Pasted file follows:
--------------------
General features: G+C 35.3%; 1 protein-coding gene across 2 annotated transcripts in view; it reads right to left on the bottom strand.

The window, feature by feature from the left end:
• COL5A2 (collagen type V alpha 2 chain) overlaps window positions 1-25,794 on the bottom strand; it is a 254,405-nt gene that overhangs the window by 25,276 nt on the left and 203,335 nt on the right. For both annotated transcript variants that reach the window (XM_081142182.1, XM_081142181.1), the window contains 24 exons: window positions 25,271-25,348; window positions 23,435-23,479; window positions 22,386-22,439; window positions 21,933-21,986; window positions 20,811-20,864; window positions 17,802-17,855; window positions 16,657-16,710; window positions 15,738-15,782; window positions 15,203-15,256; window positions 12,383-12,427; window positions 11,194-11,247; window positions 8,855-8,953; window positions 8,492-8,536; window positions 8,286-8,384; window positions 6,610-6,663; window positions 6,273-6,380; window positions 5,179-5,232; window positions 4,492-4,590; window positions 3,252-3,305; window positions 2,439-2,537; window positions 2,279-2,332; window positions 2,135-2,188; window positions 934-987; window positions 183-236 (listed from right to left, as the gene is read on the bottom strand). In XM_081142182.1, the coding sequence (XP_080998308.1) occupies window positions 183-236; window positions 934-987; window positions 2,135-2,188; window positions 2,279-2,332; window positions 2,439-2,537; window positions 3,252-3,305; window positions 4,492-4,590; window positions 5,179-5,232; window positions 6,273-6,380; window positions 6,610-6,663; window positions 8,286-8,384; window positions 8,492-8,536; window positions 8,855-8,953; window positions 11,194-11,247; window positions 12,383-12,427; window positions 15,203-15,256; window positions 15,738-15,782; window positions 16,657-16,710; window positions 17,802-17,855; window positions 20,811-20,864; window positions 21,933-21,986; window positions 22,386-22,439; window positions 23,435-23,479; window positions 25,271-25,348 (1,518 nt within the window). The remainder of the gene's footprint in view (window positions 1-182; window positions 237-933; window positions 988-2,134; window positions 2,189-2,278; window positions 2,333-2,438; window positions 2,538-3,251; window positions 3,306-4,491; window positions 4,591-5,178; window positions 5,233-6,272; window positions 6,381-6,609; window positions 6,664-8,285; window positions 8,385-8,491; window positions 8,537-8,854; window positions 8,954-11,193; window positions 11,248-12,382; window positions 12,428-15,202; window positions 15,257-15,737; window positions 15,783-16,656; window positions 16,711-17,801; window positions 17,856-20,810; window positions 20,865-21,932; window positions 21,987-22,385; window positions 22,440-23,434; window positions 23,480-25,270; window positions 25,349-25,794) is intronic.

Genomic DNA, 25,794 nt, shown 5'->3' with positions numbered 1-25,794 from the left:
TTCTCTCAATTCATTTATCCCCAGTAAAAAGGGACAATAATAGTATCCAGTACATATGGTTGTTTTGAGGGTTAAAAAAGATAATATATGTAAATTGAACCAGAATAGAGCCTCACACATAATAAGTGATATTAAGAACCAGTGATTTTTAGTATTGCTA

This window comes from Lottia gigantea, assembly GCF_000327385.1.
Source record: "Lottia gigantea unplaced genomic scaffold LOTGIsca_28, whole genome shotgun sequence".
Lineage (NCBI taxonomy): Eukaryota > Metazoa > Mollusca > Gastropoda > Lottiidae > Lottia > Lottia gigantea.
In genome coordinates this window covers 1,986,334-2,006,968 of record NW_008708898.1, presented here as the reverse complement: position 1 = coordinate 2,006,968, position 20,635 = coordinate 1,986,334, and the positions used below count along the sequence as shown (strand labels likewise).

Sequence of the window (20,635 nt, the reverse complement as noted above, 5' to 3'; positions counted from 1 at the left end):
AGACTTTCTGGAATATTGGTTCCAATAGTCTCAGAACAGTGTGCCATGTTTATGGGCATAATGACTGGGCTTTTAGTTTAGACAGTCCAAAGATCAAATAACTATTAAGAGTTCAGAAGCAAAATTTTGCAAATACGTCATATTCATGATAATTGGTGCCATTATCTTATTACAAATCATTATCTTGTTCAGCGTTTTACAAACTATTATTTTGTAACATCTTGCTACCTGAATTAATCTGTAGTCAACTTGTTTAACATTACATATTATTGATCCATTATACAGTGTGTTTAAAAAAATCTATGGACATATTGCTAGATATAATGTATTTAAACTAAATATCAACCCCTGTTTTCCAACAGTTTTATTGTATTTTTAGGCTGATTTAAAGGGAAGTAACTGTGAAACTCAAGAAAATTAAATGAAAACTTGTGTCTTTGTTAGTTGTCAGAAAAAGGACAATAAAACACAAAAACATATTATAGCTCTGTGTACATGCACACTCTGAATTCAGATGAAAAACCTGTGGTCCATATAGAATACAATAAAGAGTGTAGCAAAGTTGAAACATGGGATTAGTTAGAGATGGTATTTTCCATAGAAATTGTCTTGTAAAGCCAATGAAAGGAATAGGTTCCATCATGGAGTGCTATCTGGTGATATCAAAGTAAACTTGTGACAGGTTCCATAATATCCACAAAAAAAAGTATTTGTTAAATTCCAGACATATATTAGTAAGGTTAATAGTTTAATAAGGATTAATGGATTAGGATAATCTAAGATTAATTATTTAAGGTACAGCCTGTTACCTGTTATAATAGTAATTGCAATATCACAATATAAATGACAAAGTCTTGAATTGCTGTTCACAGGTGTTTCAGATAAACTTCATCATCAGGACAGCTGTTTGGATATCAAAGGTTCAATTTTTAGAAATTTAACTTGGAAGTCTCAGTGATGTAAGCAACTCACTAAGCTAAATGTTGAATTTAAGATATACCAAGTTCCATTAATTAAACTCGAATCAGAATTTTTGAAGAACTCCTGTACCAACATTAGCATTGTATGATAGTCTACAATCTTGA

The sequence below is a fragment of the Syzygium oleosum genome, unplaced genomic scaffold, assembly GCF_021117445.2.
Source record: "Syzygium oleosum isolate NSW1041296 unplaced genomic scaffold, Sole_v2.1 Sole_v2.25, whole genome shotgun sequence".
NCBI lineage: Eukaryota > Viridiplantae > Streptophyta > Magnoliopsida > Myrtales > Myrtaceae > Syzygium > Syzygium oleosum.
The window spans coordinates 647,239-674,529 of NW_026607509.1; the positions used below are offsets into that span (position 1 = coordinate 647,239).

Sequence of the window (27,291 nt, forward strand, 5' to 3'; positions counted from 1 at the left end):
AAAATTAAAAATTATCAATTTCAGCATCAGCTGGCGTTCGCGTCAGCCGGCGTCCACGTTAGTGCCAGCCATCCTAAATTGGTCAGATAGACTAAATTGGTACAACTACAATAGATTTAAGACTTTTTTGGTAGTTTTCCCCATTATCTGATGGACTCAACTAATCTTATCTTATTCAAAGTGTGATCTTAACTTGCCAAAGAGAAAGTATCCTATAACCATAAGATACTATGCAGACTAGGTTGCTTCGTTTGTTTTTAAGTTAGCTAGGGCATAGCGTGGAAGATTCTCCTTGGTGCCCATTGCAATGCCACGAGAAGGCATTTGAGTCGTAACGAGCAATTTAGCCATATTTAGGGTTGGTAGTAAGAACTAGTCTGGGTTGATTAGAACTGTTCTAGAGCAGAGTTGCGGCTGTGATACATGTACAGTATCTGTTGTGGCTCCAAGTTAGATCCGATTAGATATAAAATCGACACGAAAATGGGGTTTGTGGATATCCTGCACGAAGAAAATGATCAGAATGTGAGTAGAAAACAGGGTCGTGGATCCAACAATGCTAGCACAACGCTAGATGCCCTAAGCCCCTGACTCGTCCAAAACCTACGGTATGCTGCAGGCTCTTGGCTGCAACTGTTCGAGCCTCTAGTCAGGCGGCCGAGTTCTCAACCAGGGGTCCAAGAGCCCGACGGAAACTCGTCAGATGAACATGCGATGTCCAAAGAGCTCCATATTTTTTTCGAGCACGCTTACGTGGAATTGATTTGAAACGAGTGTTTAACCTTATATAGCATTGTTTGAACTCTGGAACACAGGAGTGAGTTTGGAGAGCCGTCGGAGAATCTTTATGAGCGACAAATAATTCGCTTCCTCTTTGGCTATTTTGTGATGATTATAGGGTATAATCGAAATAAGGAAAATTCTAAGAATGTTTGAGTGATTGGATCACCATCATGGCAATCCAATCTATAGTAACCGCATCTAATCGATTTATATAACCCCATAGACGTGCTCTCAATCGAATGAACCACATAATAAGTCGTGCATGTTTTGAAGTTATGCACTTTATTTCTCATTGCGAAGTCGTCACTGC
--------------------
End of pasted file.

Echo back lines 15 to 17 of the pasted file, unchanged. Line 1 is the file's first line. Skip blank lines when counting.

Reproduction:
The window spans coordinates 647,239-674,529 of NW_026607509.1; the positions used below are offsets into that span (position 1 = coordinate 647,239).

Sequence of the window (27,291 nt, forward strand, 5' to 3'; positions counted from 1 at the left end):
AAAATTAAAAATTATCAATTTCAGCATCAGCTGGCGTTCGCGTCAGCCGGCGTCCACGTTAGTGCCAGCCATCCTAAATTGGTCAGATAGACTAAATTGGTACAACTACAATAGATTTAAGACTTTTTTGGTAGTTTTCCCCATTATCTGATGGACTCAACTAATCTTATCTTATTCAAAGTGTGATCTTAACTTGCCAAAGAGAAAGTATCCTATAACCATAAGATACTATGCAGACTAGGTTGCTTCGTTTGTTTTTAAGTTAGCTAGGGCATAGCGTGGAAGATTCTCCTTGGTGCCCATTGCAATGCCACGAGAAGGCATTTGAGTCGTAACGAGCAATTTAGCCATATTTAGGGTTGGTAGTAAGAACTAGTCTGGGTTGATTAGAACTGTTCTAGAGCAGAGTTGCGGCTGTGATACATGTACAGTATCTGTTGTGGCTCCAAGTTAGATCCGATTAGATATAAAATCGACACGAAAATGGGGTTTGTGGATATCCTGCACGAAGAAAATGATCAGAATGTGAGTAGAAAACAGGGTCGTGGATCCAACAATGCTAGCACAACGCTAGATGCCCTAAGCCCCTGACTCGTCCAAAACCTACGGTATGCTGCAGGCTCTTGGCTGCAACTGTTCGAGCCTCTAGTCAGGCGGCCGAGTTCTCAACCAGGGGTCCAAGAGCCCGACGGAAACTCGTCAGATGAACATGCGATGTCCAAAGAGCTCCATATTTTTTTCGAGCACGCTTACGTGGAATTGATTTGAAACGAGTGTTTAACCTTATATAGCATTGTTTGAACTCTGGAACACAGGAGTGAGTTTGGAGAGCCGTCGGAGAATCTTTATGAGCGACAAATAATTCGCTTCCTCTTTGGCTATTTTGTGATGATTATAGGGTATAATCGAAATAAGGAAAATTCTAAGAATGTTTGAGTGATTGGATCACCATCATGGCAATCCAATCTATAGTAACCGCATCTAATCGATTTATATAACCCCATAGACGTGCTCTCAATCGAATGAACCACATAATAAGTCGTGCATGTTTTGAAGTTATGCACTTTATTTCTCATTGCGAAGTCGTCACTGC